Hurricane Dorian Has Gotten Bigger. That's Bad News

The Carolinas could get hit hard, even if it never makes landfall
By Kate Seamons,  Newser Staff
Posted Sep 4, 2019 2:05 PM CDT
Hurricane Dorian Has Gotten Bigger. That's Bad News
An initial swath of rain from Hurricane Dorian blankets downtown Charleston, S.C., on the morning of Wednesday, Sept. 4, 2019. The storm was expected to near the South Carolina coast later Wednesday.   (AP Photo/Meg Kinnard)

"Today will tell the magnitude of the problem." So said Bahamian Health Minister Duane Sands as rescue crews on Wednesday set out to Abaco and Grand Bahama islands in an effort to reach what the AP calls the "drenched and stunned victims of Hurricane Dorian." One Abaco local relayed her take on the magnitude of what was the most powerful hurricane on record to strike the country: "It looks like a bomb hit," says Londa Sawyer, who explained she and her two children were forced to flee to a friend's home after her house was completely flooded. There, the water rose to within a few feet of the roof of the two-story home. She and her kids ended up floating on a mattress for 30 minutes, at which point the water level began to drop. The latest on the now-Category 2 storm:

  • The Washington Post reports Dorian will exit the Florida area on Wednesday and leave the state largely free of extreme damage thanks to how far off the coast it stayed. That lack of damage isn't expected to be the case for the Carolinas. While the wind speeds have dropped to 105mph, the storm itself has grown in size, meaning winds extend across a bigger area and are "capable of generating giant waves and pushing large amounts of water toward the shore." What that could translate into for Charleston, SC: "Water levels could rank among the top five levels ever recorded due to the combination of ocean surge and up to 15 inches of rain."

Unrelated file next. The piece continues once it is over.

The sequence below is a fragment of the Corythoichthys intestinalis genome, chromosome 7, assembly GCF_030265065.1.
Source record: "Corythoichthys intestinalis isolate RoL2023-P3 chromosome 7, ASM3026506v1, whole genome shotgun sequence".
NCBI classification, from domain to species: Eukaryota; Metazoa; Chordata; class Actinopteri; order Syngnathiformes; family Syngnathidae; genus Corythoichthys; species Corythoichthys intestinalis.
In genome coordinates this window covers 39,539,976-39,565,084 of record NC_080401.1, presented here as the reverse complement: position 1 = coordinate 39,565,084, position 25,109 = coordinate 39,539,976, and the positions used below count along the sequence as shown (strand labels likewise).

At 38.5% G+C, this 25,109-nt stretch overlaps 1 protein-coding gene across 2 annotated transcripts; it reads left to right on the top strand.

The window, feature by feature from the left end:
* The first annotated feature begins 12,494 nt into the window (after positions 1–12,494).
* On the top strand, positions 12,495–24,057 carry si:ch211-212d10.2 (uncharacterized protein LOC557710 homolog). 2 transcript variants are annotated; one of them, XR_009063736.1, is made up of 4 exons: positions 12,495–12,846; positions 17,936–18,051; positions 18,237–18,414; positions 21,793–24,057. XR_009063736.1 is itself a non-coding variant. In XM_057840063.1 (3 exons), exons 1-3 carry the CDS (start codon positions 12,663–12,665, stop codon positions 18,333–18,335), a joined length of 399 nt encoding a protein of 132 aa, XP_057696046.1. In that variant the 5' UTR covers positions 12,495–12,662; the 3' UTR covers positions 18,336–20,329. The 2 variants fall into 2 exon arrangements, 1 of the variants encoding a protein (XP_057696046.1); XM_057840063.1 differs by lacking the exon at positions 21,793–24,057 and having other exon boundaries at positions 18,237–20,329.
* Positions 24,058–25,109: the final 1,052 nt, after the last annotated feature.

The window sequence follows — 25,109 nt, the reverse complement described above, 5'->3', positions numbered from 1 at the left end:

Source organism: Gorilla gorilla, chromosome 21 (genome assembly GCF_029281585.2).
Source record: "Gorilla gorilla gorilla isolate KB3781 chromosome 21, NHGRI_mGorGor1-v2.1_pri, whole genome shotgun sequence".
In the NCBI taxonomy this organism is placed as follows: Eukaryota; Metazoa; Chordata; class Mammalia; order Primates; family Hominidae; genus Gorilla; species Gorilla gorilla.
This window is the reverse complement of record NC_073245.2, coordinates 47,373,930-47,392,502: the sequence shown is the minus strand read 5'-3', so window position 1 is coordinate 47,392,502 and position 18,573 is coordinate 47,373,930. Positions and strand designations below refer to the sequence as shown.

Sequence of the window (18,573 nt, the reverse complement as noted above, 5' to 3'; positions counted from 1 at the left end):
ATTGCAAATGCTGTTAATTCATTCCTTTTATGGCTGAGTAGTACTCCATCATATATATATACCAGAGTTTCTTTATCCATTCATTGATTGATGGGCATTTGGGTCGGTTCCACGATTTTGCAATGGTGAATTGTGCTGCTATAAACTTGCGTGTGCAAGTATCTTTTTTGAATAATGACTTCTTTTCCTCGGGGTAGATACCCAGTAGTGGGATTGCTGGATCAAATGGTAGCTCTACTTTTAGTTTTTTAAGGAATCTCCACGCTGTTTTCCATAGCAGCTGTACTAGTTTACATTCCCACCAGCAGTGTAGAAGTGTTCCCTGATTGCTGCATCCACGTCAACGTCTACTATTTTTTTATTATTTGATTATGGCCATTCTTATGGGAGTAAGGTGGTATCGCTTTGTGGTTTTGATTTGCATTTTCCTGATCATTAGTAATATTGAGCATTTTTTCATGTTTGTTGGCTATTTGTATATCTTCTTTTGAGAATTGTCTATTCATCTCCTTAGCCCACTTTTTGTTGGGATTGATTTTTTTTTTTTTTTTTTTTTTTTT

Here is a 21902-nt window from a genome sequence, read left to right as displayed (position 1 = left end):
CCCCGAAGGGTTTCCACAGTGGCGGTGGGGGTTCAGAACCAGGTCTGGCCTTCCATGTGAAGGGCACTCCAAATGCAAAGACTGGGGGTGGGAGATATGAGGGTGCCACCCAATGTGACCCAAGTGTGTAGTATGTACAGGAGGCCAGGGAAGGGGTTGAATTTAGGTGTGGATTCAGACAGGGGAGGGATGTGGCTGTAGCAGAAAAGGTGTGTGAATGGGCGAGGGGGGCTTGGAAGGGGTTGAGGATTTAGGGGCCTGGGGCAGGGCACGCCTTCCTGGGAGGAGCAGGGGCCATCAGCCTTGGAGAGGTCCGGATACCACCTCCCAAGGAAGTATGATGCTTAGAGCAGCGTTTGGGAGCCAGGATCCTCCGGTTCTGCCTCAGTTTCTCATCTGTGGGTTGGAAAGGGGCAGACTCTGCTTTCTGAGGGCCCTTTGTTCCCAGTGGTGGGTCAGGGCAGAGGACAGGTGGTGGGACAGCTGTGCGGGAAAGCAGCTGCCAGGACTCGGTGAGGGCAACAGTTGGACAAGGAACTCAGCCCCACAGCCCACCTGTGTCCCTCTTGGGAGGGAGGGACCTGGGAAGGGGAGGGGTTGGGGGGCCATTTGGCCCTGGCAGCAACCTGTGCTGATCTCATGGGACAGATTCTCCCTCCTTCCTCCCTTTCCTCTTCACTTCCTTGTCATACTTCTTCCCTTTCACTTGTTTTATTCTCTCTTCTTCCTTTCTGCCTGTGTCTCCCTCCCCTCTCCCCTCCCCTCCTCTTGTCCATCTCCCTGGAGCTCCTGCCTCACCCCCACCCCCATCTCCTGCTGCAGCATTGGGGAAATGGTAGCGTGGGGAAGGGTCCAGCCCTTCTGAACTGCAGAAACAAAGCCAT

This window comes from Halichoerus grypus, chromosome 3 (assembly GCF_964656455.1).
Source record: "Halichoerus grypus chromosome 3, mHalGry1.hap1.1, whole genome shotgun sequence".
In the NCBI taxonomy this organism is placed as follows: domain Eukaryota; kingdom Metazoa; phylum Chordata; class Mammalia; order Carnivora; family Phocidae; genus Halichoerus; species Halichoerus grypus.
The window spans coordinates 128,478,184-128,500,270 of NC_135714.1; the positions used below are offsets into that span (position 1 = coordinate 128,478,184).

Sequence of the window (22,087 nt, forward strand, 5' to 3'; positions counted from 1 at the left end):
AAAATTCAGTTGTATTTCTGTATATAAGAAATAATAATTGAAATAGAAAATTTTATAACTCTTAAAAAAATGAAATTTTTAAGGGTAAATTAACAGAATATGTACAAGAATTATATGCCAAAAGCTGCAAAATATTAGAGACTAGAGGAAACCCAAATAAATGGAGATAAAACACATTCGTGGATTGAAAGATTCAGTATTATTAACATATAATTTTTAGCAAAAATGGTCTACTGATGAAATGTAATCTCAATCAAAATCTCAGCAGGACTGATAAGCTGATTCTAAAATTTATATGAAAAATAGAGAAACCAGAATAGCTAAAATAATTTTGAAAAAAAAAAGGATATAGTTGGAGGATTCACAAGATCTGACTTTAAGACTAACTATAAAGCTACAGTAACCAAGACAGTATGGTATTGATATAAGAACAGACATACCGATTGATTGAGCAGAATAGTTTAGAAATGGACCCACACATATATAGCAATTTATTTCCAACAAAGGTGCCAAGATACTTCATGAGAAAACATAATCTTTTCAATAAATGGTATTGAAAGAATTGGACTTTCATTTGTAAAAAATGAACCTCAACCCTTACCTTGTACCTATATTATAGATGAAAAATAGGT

• The Weather Channel is experiencing deja vu: Just three years ago, Hurricane Matthew hugged the coast of the Southeast as Dorian is expected to do and illustrated just how devastating a hurricane can be without making landfall. Matthew caused $10.8 billion in damage and 49 deaths. It's possible Dorian won't get quite as close to the coast as Matthew did, but its slower pace could make for more damage. It took Matthew about a day to progress from roughly Cape Canaveral, Fla., to Wilmington, NC; Dorian will likely take twice that long.
  • "We got lucky in Florida. Very, very lucky, indeed," Trump said while speaking from the White House Wednesday afternoon, per CNN. "We had actually our original chart was that it was going to be hitting Florida directly ... And it took a right turn and ultimately, hopefully, we're going to be lucky."
  • As for when states north of Florida stand to get battered, the Weather Channel reports Dorian's center will likely pass South Carolina on Thursday and North Carolina on Friday. "By Friday night, the center of Dorian will move into the Atlantic Ocean, with improving conditions in North Carolina and southeast Virginia."
  • The AP reports an estimated 3 million people in Florida, Georgia, and the Carolinas have been told to evacuate due to Dorian.
  • One odd happening: A person checking out the waves in Melbourne, Florida, came upon a package labeled "dinamitar" on Tuesday morning. Except it wasn't dynamite, as its Spanish name might suggest: It was a kilo of cocaine carried by "waves stirred up by" Dorian, reports USA Today.
  • But steer clear of the beach, the Jacksonville Sheriff's Office reminds people. It recounted on Twitter that a woman who was on shore at Neptune Beach got knocked down and pulled to sea by a wave. She was rescued by a lifeguard.
(More Hurricane Dorian stories.)

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